Tuesday, February 24, 2009

Lone Wolf and Cub month: Tiger outfoxed by chicken in Volume 24: In These Small Hands

There are numerous pleasures to be had in revisiting a series like Lone Wolf and Cub after a seven-year gap. For one thing, I've forgotten enough details to be surprised all over again by a great drawing, a moving scene, or even a crucial plot point—such as the revelation here, in volume 24: In These Small Hands, that the McGuffin in volume 22 was no McGuffin after all. Lo and behold:

Your eyes do not deceive you: that is the cowardly poisoner Abe-no-Kaii, and he is clutching the notorious Yagyu letter, whose importance was first hinted at way back in volume 10.

I'll spare you the details of how Kaii got hold of it, or how it is that he, Itto Ogami, Daigoro, and Retsudo Yagyu are still alive after the end of the preceding volume (I should leave some reading pleasures to those of you yet to reach this volume in the first place!). Suffice it to say that they are all battered, but all recover sufficiently for Ogami and Retsudo, the Lone Wolf and the tiger, to set a second day of meeting for the conclusion of their final battle...and for Kaii to nab the letter from its hiding place, wrapped around sleeping Daigoro's topknot like a hair elastic.

But where Ogami's honor had prevented him from exposing the letter's contents—always alleged to be such as would "shock the nation"—Kaii has no such honor and therefore no qualms about taking his discovery to the shogun himself. In an amazing reversal of fortune, Kaii finds himself denouncing Retsudo Yagyu before the shogun while revealing his secrets (in the panel below, han means "feudal domain" and go-roju refers to the shogun's inner circle of counselors):

But where any other man might squirm at the accusations hurled at him by an angry shogun, Retsudo manages to face down Kaii, the investigating counselors, and the shogun himself for several pages. He claims the privileges of secrecy to protect the identities of the two hundred or so grass ninja under his command, and he reminds his accusers that the shogun's ancestor Ieyasu Tokugawa, the founder of the shogunate, had issued the command: "Never reveal the grass, or the Tokugawa clan shall perish!"

For a while, this argument stymies the frustrated shogun and his advisors: they all suspect that Retsudo has subverted authority to his own ends, but they lack direct proof that he ever personally received and read the secret correspondence known collectively as the Yagyu letters. They're about to condemn Retsudo to nothing more than house arrest when Kaii interrupts to make two salient points.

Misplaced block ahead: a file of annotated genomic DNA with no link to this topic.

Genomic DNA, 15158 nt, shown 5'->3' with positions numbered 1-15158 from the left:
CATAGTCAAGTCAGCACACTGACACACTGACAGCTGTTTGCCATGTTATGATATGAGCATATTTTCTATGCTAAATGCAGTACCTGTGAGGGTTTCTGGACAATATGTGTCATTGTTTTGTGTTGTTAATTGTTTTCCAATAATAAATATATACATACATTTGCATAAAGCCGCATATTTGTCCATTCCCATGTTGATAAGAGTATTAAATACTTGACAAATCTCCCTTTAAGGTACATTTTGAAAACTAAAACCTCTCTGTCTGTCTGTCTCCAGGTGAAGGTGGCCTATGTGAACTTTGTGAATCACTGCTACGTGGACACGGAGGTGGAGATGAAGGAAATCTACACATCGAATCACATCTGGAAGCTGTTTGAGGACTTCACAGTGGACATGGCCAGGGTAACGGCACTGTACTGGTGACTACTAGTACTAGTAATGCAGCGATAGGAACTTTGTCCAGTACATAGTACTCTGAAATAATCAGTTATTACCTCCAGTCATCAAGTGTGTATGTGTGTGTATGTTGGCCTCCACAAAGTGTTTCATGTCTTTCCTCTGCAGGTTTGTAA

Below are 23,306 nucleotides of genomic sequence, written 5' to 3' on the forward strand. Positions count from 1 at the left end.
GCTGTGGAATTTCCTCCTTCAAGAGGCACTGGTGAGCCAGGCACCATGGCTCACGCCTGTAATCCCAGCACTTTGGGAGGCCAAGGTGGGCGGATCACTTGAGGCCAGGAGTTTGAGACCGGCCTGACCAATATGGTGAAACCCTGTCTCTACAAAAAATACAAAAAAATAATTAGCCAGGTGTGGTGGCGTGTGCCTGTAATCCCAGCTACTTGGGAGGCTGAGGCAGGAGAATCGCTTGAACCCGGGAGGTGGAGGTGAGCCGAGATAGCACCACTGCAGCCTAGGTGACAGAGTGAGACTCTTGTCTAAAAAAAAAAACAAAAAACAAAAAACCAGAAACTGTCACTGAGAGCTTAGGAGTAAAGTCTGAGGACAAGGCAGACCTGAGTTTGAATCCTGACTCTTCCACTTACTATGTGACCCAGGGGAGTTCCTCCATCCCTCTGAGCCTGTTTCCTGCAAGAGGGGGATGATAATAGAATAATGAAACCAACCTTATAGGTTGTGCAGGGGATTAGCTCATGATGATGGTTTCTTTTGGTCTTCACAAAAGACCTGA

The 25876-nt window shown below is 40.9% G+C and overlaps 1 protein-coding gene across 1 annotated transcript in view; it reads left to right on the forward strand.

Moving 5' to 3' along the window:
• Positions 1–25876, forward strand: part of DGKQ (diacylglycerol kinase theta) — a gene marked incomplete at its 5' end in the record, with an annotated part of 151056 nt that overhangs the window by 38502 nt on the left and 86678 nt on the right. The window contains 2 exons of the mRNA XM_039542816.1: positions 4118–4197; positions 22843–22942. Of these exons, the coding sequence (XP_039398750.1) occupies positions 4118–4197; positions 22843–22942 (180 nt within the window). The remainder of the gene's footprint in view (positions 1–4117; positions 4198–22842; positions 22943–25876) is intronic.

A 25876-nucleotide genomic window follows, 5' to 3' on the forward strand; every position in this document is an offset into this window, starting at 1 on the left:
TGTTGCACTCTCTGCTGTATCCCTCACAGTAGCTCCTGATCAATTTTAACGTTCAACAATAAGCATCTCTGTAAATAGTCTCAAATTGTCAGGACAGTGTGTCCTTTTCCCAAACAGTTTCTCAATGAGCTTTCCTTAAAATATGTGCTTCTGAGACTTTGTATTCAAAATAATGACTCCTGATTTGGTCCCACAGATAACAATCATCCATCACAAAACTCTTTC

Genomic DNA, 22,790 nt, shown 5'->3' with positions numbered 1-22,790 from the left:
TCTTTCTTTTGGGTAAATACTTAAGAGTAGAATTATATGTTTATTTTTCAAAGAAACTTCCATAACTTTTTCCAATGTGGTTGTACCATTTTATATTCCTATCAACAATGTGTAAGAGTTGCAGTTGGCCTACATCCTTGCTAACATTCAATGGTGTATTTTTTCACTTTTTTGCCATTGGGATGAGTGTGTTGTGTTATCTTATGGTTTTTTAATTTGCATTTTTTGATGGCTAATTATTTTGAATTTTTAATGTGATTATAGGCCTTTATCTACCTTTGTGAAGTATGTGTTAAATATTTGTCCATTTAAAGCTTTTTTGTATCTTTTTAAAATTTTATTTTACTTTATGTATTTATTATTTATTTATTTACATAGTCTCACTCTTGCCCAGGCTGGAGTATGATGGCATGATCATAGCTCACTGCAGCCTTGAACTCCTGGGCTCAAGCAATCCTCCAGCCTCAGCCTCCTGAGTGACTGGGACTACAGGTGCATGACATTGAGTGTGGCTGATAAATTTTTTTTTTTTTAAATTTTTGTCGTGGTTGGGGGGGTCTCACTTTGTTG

First: Itto Ogami, who first discovered the letter and cracked its code, must presumably know the identity of its author and its intended recipient. Therefore, if Ogami could be found and brought to the shogun's court, the truth might at last be known.

Second: Retsudo Yagyu has lost all his children, indeed all the male members of his clan, in his feud with Ogami thus far, and he might well die in combat with Ogami—which would mean the loss of all who know the identities of the grass:

Kaii is quite right, as an earlier scene has revealed to the reader already (in this panel, satoiri-nin[ja] is another term for the grass):

It certainly looks as if Retsudo considers the grass his personal army of ninja, and one wonders why a man who has lost all his clan in a battle with Ogami (and flood) would need to summon still more secretive warriors. I'm sure we'll find out soon enough, with only four volumes to go (!); but surely Ieyasu Tokugawa never intended the grass to be the private militia of his successor shogun's chief inspector. And the current shogun, hopping mad, commands Retsudo to wait in the castle—under Abe-no-Kaii's supervision, yet. The chicken clucks triumphant over the tiger.

That's not to say that Kaii gains a new dignity in this volume. He's still a figure of fun that edges into contempt, and even as he puts Retsudo at ever greater risk he cowers before his foe when reminded of their difference in status. Indeed, numerous pages of this volume see Kaii reflecting to himself—volubly—about what makes Ogami and Retsudo such consummate bushi (warriors) and why he falls so short of their ideal. Still, Kaii's un-bushi-like cunning, ruthlessness, and luck—to say nothing of his deadly expertise with poison—have kept him alive far longer than any other foe of Ogami and Retsudo (excepting, of course, each of those two as the other's chief enemy), and thus far he has made the most credible threat to Retsudo's position in the shogunate. In this volume, the worm turns (and I mean that both figuratively and literally...but I'm not sayin' how for now).

Meanwhile, what about the Wolf and his cub? Well, little Daigoro himself set up the swords of a still-groggy Itto and Retsudo in anticipation of their final battle...

...and after he and Papa are both sufficiently recovered from bouts of poison, exposure, and (in Itto's case) sword-attack, they head for their former home in an effort to pay last respects to the site where wife and mother Azami perished some four years ago. Sadly, their white funeral silks are no longer quite so pristine:

...but, God bless 'em, they're not dead yet.

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